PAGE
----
Last edited by michaelpianko; Jul 4th, 2023 at 03:37 PM. Reason: spelling correction
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Old Jul 4th, 2023, 04:42 PM
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I really don't know why you think your plan for Mexico has any relevancy to the OP's question. It shows that you don't know much about the history of the Canal Zone or that English is the second-most common language in Panama. Some Panamanians descend from English-speaking countries such as Jamaica or have ties to the US. In addition, English fluency is an asset for employment in tourism and international business.

Often people you encounter, if you are friendly and not just speaking a few common words to "sound smart" want to practice their English as much as those of us who speak a little bit of Spanish welcome a chance to practice. I started to learn Spanish when I was 10 years old and have traveled independently in nine Latin American countries, as well as Spain. (BTW the spoken language sounds differently from country to country, don't expect what you learned in school to be all that much help in understanding what someone replies if you ask a question.) And good luck with those verb conjugations.

It is not necessary to be completely "fluent" in English to conduct basic transactions involving exchange of $$ for goods. Many who claim not to speak English understand you quite well, in fact.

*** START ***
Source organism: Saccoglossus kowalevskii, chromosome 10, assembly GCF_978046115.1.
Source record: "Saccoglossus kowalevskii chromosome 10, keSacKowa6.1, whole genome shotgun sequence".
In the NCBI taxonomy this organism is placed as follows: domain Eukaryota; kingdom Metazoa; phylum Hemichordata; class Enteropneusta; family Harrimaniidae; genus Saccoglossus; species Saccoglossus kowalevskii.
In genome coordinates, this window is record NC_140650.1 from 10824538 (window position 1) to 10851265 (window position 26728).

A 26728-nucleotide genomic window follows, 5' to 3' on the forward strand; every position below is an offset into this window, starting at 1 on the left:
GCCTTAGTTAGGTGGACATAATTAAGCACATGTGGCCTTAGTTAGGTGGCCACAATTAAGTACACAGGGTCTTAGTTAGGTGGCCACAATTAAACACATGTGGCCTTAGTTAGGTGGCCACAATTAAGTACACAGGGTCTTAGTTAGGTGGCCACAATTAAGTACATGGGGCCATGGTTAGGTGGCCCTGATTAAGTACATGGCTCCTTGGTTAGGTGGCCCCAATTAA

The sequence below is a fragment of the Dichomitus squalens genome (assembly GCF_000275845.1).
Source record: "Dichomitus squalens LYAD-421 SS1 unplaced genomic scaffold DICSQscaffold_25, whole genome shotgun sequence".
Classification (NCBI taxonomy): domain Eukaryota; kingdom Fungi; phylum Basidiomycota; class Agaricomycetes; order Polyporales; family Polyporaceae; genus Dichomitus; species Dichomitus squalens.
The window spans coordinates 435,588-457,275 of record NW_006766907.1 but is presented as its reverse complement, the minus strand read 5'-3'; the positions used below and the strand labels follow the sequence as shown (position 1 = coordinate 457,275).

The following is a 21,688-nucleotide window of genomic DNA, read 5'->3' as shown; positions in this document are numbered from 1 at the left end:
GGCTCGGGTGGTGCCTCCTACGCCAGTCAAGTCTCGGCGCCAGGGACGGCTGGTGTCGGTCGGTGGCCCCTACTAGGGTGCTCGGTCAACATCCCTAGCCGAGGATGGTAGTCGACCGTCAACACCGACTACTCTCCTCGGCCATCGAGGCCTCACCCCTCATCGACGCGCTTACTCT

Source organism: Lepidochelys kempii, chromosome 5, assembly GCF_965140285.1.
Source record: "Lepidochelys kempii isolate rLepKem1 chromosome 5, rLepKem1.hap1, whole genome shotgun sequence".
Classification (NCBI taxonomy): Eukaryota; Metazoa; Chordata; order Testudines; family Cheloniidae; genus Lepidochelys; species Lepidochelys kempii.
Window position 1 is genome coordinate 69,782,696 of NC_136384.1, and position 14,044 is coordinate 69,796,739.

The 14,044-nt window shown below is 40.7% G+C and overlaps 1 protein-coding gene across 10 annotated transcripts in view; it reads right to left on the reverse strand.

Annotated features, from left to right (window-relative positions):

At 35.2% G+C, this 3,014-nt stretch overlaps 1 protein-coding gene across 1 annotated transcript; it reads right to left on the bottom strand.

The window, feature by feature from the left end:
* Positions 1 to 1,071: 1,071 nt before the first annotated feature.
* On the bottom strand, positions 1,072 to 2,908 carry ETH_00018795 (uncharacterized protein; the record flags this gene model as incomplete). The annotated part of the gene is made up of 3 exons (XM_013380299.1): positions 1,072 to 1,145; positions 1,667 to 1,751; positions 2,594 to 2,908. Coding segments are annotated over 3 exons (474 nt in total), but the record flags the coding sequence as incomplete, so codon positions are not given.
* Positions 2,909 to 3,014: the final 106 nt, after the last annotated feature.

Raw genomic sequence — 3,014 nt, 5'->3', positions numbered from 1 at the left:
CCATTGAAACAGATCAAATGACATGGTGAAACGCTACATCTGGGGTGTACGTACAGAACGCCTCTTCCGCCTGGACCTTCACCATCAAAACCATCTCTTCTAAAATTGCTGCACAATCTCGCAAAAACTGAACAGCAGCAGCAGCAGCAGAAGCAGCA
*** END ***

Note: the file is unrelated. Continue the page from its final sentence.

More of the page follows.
You might want to pick up a used copy of "Spanish for Dummies" while you're at it. Recommended by a friend who taught Spanish in the Compton Unified School District for 40 years.

Last edited by mlgb; Jul 4th, 2023 at 04:51 PM.
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Old Jul 9th, 2023, 04:47 PM
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Here are examples of something, not that analogies are persuasive: from the past 5 years: i invited my aunt to go to a u-pick cherry-picking place. At one point my aunt called out to a strange lady, in a cringy embarrassing way, something like "are these the sweet cherry trees"? The lady stared at us, long pause, turned up her palms and muttered something like "I don't speak English good". My aunt said another sentence... my dad saw me. We went to a Chinese restaurant. Fortunately waiting until our waitress had left, but still in a cringy embarrassing way, in a loud whisper, my dad said, in the wrong intonation, "that lady barely speaks English!"...